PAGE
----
45TH INTERNATIONAL FOLKLORE FESTIVAL, ZAGREB, CROATIA
‘Iz dibinja srca svoga’ – Church folk music of Burgenland Croats from Neudorf (Novo Selo), Austria
St.Catherine Church, Sunday, July, 24th 2011 at 19.30
This year’s church folk music concert follows the central theme of the Festival – Croatian emigrant communities – and will be performed by Burgenland Croats, parishioners of the village of Neudorf (Novo Selo) from the Austrian province of Burgenland that the Croats call Gradišće. Croats have been inhabiting the area of Central Europe that is now divided between Austria, Hungary, Slovakia and the Czech Republic for more than five centuries. The northernmost group of Burgenland Croats inhabits the valley of Hat, which gave them the name of Hati to which the population of Neudorf belongs. The village is home to the group called “Hatsko Kolo”. Group members are also church singers who will present their interesting and very much alive tradition of church folk music, i.e. characteristic singing during liturgy that is accompanied by tamburitza music.
The Catholic Church and faith have played a significant role in the preservation of the Croatian language and the Burgenland Croats’ identity, especially through maintaining liturgy in their own language. King Ferdinand I granted the settled Croats the right to chose their own priests, gave them autonomy of church and an opportunity to hold ceremonies in the Old Slavic language from books written in the Glagolitic script. Those rights slowed down the process of Hungarization and Germanization of the Croatian people, at least during the
first 150 years, and distinguished them as Catholics in a predominantly different surroundings. Such rights had definitely influenced the later idiosyncrasy of church tradition that has been preserved for centuries, as well as church folk music of Burgenland.
The church songs sung by parishioners in the Burgenland Croatian language were most often lead by distinguished individuals – cantors. Singers and players at the concert in St. Catherine’s church are mostly members of the “Hatsko kolo” folklore group founded in 1994 when priest Branko Kornfeind joined the community. Born in Trausdorf, he became the parish priest of Pandorf in 1994, and then of Neudorf in 1996. Before his arrival to the area, the celebration of Mass had not been accompanied by tamburitza music – tamburitza was introduced by father Branko first in Pandorf and then in Neudorf. This introduction, however, did not put a stop to other traditions, so that the High Masses on Saturdays and Sundays are still accompanied by organ music. Current cantor Martin Miletich, geography and theology teacher, succeeded Georg (Jura) Kalinka in the position in 2002. Kalinka was a cantor and the headmaster of the local elementary school who lead the singing in Masses in Neudorf for fifty years. Martin Miletich emphasizes the important role of singing, both with and without instrumental accompaniment, in the religious life of the small community. Everybody participates in the songs and he believes that is the reason why numerous church songs have been preserved to this day. “We do not have silent masses, we always have songs,” parish priest Branko and cantor Martin point out. Martin also remembers with sadness the too early departed parish priest Karlo Reča (1986) who started every Mass with ten or fifteen minutes of singing. “He sang so well and would motivate all parishioners in song that we all truly enjoyed his Masses,” says Martin.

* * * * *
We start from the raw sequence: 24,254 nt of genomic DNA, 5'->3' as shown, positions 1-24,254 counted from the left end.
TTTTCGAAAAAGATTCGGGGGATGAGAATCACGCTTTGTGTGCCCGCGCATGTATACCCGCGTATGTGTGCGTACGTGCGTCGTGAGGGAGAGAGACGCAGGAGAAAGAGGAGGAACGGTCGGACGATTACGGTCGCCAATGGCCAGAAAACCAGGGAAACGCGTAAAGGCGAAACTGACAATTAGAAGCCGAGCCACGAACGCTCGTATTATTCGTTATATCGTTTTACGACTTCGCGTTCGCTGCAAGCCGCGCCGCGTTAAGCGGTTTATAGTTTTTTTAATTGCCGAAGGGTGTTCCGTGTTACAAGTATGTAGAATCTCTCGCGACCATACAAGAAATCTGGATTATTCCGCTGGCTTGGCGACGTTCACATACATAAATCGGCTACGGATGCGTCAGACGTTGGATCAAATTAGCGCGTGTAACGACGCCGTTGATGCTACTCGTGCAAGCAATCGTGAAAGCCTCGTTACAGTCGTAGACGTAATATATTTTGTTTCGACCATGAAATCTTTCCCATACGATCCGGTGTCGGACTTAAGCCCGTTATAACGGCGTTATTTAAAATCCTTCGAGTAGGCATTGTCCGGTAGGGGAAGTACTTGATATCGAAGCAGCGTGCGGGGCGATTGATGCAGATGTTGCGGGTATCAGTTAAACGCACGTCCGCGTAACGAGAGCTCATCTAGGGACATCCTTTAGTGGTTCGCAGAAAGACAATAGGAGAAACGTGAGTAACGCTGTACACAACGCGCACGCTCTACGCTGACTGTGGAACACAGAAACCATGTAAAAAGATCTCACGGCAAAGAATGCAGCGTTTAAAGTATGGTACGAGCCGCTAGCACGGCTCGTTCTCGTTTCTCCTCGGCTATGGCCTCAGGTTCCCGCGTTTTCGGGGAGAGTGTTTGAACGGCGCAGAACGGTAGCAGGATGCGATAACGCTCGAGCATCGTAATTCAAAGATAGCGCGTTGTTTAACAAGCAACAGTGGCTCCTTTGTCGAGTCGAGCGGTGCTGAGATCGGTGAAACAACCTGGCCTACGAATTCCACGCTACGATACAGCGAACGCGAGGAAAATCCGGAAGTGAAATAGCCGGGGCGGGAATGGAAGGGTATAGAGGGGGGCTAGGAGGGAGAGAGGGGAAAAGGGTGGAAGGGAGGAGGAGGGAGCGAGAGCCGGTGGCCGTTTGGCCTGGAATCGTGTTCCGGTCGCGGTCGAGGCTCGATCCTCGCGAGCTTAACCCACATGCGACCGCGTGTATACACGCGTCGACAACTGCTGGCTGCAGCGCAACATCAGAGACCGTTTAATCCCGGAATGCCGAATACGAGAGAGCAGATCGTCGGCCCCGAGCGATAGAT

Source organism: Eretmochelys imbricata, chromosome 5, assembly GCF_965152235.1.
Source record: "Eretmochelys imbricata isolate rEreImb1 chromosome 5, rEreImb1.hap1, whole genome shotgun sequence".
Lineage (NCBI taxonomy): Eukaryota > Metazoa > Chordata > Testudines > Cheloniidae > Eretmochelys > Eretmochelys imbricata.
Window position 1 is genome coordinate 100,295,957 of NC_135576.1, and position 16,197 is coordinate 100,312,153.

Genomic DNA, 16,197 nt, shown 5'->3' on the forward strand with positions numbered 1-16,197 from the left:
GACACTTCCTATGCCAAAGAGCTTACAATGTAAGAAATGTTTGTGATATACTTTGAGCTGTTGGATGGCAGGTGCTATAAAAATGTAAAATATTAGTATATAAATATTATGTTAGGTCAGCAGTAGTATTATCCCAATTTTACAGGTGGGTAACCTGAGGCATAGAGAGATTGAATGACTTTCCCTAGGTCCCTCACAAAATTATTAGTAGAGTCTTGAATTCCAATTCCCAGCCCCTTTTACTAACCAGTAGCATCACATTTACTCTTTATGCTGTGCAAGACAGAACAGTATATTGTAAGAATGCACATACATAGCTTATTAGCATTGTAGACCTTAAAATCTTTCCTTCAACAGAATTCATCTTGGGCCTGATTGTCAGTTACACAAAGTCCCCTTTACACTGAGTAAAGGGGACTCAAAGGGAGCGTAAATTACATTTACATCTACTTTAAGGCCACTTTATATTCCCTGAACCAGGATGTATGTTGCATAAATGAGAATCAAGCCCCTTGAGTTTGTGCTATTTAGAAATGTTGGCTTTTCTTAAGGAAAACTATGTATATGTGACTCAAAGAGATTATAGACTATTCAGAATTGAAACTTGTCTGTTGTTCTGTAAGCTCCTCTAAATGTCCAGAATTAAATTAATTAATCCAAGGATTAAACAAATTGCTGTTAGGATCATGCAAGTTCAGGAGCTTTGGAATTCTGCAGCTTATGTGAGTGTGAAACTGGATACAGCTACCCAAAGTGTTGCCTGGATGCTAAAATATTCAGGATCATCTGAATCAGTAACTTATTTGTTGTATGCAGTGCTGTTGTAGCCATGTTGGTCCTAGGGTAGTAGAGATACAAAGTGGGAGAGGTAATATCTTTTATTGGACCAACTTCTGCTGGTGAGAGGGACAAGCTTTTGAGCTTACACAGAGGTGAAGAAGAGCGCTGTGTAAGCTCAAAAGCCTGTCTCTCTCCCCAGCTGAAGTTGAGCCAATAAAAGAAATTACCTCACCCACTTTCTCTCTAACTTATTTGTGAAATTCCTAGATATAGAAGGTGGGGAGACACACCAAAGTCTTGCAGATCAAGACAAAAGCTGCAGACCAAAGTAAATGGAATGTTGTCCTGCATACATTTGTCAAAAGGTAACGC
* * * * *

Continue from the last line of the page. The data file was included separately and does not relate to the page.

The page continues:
We evoked the memories of numerous processions together: Križevski dani (The Days of the Cross) before Va nebo zastupljenje (The Assumption), Corpus Christi always accompanied by tamburitza music, people dressed in Croatian traditional costumes, ognjobranci (firemen) joining the procession, the Way of the Cross – the procession with flags on Holy Saturday. We also remembered kolenda – the forgotten tradition of caroling that has been replaced by a Christmas concert on the Feast of St. Stephen. We concluded that tambura and maša are now the trademarks of the small community, symbols that hold it together and give it strength.
The concert will show the musical particularities throughout the liturgical year in Neudorf and the performers will try and illustrate the spirit of their village with their energetic performance. In most parts of the concert, the singers will be accompanied by tamburitza players, as is the custom during Service in their church. After the concert, the participants will perform a short program of their secular songs in the Gradec stage.